My father John Neville Smith was born into a mill-owning family in Bradford, Yorkshire. He and his brother, Basil, were the fourth generation who ran John Smith and Sons, Fieldhead Mills. The company had been founded by John Smith, a Yorkshire dalesman, and when his son, Isaac (Neville's grandfather) took over the company, it was reputed to comb and spin the finest 'counts' of manufactured wool anywhere in the world.
Isaac was twice elected by his fellow aldermen to be the Mayor of Bradford in the 1890s. He led a consortium of four business leaders who bailed out Sir Titus Salt and his sons when they got into financial difficulties in running Salts Mill in Saltaire (now an arts and crafts centre and World Heritage site). Isaac's son, Harold (Neville's father) expanded the mill to employ 1,100 people. It span the wooltops for the cloth that went into the King's shirts and pajamas during World War II.
As a teenager, Neville was educated at Rugby school and Jesus College, Cambridge, where he studied engineering. He was brought up at the family home, Ranby Hall in Nottinghamshire. It was the dower-house of Clumber Park on the edge of Sherwood Forest. The building had Adams Brothers ceilings and 150 acres of estate. He and his father, Harold (Isaac's son), would go there from Bradford at weekends and be looked after by no less than 14 paid staff, from cook and housemaids to footman and butler, chauffeur and gardeners. To pay for Ranby Hall, Harold borrowed £25,000 (about £1.5 million in today's money) from the family mill, reasoning that it was nothing that a good year's good trading wouldn't recouperate. But, with the advent of competition from continental Europe and the rise of artificial fibres, the good year of trading never came. Harold was forced to sell up and move the family to a rented country house, Moor Park, near Harrogate. This was still on a grand scale with a sweeping staircase curving up from the entrance hall. It was here that my father proposed to my mother, Joan (nee Suddards), after she had returned from a cruise accompanying her aunt around South Africa. She was from Ilkley, the daughter of a gabardine and tartan manufacturer.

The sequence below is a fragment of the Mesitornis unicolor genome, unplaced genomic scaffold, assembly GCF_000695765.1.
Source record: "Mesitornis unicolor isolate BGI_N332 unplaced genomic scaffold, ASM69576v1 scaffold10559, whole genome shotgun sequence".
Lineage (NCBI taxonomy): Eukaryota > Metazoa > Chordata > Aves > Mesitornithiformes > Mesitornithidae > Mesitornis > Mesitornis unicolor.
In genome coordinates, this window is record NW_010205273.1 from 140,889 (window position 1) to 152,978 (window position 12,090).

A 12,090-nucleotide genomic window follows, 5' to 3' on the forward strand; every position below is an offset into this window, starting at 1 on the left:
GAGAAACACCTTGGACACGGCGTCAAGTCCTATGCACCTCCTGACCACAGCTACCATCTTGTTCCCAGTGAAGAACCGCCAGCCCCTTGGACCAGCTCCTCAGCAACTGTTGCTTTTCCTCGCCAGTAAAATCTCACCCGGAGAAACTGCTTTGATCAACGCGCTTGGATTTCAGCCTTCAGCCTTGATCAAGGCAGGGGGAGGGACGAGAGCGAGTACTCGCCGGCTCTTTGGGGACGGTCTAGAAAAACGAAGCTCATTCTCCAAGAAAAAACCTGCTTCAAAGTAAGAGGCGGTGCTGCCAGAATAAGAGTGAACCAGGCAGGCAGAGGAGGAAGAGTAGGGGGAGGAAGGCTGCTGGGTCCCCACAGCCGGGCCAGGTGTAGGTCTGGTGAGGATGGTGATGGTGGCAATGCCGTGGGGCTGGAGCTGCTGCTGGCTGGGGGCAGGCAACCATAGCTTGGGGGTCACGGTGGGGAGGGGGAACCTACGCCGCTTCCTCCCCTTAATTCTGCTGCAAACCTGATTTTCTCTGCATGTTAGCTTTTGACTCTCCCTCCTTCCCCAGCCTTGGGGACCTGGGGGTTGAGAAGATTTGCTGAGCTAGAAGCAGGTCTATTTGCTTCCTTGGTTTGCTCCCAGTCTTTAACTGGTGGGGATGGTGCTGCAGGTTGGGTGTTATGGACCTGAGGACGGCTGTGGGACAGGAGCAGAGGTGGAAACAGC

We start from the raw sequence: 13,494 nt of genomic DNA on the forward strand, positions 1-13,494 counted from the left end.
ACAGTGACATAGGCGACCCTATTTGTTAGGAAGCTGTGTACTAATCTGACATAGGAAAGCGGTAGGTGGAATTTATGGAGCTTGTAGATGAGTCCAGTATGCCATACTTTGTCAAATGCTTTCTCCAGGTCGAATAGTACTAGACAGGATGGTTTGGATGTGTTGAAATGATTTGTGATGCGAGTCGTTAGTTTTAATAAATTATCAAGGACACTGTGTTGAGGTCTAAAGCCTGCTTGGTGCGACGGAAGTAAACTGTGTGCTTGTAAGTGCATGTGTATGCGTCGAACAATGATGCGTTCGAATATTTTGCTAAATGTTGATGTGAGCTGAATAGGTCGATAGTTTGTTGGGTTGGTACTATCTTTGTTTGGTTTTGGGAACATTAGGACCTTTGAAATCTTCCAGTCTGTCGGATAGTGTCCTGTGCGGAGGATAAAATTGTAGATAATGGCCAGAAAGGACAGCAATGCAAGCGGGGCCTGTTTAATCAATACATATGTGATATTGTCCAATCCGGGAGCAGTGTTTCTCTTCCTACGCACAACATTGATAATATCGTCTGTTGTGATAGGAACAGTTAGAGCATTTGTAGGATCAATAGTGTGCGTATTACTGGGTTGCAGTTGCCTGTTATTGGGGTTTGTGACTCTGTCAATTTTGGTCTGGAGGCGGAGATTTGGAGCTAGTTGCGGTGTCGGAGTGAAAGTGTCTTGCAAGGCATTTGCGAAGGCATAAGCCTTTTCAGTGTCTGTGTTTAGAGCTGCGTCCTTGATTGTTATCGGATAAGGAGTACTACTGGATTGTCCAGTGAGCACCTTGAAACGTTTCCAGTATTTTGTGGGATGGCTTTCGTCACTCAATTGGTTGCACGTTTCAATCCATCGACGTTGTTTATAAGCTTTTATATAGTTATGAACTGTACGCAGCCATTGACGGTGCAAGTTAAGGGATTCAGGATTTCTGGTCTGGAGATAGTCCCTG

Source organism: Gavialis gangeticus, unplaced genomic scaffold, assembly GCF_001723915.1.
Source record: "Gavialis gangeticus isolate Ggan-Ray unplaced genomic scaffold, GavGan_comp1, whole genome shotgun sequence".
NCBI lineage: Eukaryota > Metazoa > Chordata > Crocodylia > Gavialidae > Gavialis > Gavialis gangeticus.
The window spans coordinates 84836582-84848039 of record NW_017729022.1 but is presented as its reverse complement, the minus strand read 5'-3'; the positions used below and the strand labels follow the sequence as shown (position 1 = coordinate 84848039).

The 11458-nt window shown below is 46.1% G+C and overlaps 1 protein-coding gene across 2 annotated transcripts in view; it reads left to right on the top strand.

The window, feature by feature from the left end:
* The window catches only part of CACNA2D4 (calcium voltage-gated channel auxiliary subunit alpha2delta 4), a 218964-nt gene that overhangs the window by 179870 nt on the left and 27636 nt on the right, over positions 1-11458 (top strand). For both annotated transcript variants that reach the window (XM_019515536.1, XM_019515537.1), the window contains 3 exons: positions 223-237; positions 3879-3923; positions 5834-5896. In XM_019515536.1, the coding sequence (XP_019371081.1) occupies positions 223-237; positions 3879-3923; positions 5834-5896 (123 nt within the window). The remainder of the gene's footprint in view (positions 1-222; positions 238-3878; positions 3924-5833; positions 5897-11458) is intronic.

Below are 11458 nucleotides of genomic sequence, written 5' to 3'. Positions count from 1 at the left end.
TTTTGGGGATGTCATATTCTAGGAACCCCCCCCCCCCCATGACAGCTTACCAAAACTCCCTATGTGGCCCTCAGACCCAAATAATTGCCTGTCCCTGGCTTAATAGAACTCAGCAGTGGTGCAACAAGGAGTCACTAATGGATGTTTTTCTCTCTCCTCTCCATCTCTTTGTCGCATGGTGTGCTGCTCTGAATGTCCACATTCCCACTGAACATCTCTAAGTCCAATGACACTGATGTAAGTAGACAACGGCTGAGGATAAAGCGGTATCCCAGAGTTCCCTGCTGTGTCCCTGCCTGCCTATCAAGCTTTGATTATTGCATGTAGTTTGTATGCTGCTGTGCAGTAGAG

In 1936, they encountered the Christian movement The Oxford Group at an event held in Harrogate. They were encouraged to attend it by friends of the family. They were, in Neville's account, 'the last to arrive and the last to leave'. The idea that God had a plan for one's life, which could be found by listening to Him in silent reflection first thing each morning, appealed to them. In the spirit of the absolute moral standards advocated by the Group, Neville decided that he would never again use his engineering degree to his advantage: he had, he confessed, bribed a local blacksmith to do a piece of practical work for him.
Neville and Joan's home, now in Shipley near Bradford, became a focus for weekend house parties of The Oxford Group.